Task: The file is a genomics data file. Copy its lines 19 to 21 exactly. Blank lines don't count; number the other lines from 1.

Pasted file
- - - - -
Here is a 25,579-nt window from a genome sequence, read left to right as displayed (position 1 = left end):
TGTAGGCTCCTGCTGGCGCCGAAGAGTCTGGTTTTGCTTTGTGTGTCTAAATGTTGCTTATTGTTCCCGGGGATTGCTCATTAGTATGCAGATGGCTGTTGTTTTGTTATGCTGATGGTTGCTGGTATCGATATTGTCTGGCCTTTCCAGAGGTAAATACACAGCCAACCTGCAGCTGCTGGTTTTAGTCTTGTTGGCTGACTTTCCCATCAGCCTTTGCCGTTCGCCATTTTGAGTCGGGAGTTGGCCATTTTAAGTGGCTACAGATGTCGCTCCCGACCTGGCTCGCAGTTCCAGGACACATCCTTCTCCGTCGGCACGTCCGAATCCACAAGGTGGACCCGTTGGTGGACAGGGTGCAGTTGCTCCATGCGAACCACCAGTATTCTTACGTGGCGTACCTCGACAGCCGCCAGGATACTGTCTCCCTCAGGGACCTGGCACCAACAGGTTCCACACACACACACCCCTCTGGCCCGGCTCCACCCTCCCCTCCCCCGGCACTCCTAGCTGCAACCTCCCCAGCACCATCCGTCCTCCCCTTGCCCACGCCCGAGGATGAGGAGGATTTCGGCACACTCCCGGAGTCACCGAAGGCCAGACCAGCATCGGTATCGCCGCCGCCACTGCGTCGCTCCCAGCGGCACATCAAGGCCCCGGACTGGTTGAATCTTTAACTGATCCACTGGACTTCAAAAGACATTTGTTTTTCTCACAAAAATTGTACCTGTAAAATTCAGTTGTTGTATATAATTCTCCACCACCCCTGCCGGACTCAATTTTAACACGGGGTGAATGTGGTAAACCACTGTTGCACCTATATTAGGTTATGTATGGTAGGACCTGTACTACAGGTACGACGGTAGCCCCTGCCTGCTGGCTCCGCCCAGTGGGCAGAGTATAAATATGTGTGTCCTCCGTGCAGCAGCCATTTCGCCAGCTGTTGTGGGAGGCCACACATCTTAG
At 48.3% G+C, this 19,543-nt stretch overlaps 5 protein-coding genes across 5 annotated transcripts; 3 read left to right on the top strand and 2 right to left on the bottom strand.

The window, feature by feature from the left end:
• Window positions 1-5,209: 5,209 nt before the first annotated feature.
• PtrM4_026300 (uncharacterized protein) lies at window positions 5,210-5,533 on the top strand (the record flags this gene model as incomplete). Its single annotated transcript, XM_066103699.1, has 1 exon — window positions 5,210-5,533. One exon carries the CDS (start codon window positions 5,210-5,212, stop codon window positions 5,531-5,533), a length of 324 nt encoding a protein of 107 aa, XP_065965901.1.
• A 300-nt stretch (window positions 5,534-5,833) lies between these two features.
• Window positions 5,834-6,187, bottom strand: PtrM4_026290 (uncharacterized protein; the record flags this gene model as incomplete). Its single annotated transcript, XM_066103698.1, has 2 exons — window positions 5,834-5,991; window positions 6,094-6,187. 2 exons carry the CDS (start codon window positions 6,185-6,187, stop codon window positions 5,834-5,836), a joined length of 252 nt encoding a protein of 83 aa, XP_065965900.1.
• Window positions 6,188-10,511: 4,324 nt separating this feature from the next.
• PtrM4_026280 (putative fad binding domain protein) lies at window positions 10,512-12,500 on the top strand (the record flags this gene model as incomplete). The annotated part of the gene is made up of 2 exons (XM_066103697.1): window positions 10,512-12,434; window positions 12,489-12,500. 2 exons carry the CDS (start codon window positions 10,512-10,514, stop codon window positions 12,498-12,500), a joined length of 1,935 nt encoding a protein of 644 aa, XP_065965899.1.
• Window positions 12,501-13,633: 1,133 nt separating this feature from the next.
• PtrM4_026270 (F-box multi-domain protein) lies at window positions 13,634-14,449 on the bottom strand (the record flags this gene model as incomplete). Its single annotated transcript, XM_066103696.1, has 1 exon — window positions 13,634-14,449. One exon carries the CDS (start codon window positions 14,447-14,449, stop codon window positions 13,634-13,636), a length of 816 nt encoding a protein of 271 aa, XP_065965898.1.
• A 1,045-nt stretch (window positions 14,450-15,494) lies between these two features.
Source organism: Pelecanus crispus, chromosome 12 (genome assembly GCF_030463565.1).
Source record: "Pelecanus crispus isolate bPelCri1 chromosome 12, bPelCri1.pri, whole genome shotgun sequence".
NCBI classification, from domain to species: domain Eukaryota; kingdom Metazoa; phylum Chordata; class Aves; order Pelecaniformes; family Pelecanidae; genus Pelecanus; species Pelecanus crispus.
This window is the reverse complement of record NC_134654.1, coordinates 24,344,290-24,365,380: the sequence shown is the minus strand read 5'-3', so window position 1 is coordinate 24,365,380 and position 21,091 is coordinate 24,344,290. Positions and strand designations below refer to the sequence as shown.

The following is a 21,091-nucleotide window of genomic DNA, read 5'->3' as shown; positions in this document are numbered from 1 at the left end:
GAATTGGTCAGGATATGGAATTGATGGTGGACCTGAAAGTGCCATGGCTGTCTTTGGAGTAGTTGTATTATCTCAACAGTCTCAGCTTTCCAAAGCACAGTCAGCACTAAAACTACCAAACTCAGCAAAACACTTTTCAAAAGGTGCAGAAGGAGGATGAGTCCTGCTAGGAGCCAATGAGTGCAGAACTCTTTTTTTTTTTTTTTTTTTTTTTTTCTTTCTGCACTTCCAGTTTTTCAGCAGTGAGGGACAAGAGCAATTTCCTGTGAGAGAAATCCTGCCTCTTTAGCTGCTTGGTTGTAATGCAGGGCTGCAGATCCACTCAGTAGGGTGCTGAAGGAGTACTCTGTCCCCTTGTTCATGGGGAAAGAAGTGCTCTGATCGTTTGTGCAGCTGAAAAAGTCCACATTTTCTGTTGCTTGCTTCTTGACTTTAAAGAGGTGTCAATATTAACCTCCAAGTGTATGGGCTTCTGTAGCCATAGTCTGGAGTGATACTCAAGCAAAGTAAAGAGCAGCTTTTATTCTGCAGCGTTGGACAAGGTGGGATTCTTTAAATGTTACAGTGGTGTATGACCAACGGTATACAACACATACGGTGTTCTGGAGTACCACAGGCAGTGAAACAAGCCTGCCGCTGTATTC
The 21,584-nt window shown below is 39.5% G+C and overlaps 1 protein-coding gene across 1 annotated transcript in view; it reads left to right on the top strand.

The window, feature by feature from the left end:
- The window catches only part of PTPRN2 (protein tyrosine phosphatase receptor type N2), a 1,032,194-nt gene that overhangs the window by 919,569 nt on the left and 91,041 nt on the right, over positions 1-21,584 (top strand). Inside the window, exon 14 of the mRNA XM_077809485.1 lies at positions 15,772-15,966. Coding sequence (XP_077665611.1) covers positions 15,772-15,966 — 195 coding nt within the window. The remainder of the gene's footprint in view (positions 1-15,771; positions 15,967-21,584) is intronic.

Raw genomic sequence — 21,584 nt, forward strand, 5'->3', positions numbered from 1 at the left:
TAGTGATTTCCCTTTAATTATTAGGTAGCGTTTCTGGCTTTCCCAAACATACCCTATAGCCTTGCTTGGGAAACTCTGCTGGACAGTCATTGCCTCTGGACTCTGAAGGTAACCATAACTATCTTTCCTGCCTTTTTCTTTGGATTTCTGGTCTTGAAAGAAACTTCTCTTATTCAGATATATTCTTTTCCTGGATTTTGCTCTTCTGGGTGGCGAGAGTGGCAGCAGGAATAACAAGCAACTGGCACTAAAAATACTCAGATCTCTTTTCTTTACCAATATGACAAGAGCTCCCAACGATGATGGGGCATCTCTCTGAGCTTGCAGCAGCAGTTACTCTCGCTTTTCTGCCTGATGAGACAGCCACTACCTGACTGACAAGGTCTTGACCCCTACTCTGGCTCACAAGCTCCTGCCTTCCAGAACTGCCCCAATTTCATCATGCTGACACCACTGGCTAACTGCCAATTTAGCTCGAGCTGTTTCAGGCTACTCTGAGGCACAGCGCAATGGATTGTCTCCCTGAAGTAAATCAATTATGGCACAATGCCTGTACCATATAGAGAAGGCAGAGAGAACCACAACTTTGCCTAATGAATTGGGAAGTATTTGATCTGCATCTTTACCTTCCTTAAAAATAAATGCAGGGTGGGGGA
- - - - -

GAATTGGTCAGGATATGGAATTGATGGTGGACCTGAAAGTGCCATGGCTGTCTTTGGAGTAGTTGTATTATCTCAACAGTCTCAGCTTTCCAAAGCACAGTCAGCACTAAAACTACCAAACTCAGCAAAACACTTTTCAAAAGGTGCAGAAGGAGGATGAGTCCTGCTAGGAGCCAATGAGTGCAGAACTCTTTTTTTTTTTTTTTTTTTTTTTTTCTTTCTGCACTTCCAGTTTTTCAGCAGTGAGGGACAAGAGCAATTTCCTGTGAGAGAAATCCTGCCTCTTTAGCTGCTTGGTTGTAATGCAGGGCTGCAGATCCACTCAGTAGGGTGCTGAAGGAGTACTCTGTCCCCTTGTTCATGGGGAAAGAAGTGCTCTGATCGTTTGTGCAGCTGAAAAAGTCCACATTTTCTGTTGCTTGCTTCTTGACTTTAAAGAGGTGTCAATATTAACCTCCAAGTGTATGGGCTTCTGTAGCCATAGTCTGGAGTGATACTCAAGCAAAGTAAAGAGCAGCTTTTATTCTGCAGCGTTGGACAAGGTGGGATTCTTTAAATGTTACAGTGGTGTATGACCAACGGTATACAACACATACGGTGTTCTGGAGTACCACAGGCAGTGAAACAAGCCTGCCGCTGTATTC
The 21,584-nt window shown below is 39.5% G+C and overlaps 1 protein-coding gene across 1 annotated transcript in view; it reads left to right on the top strand.

The window, feature by feature from the left end: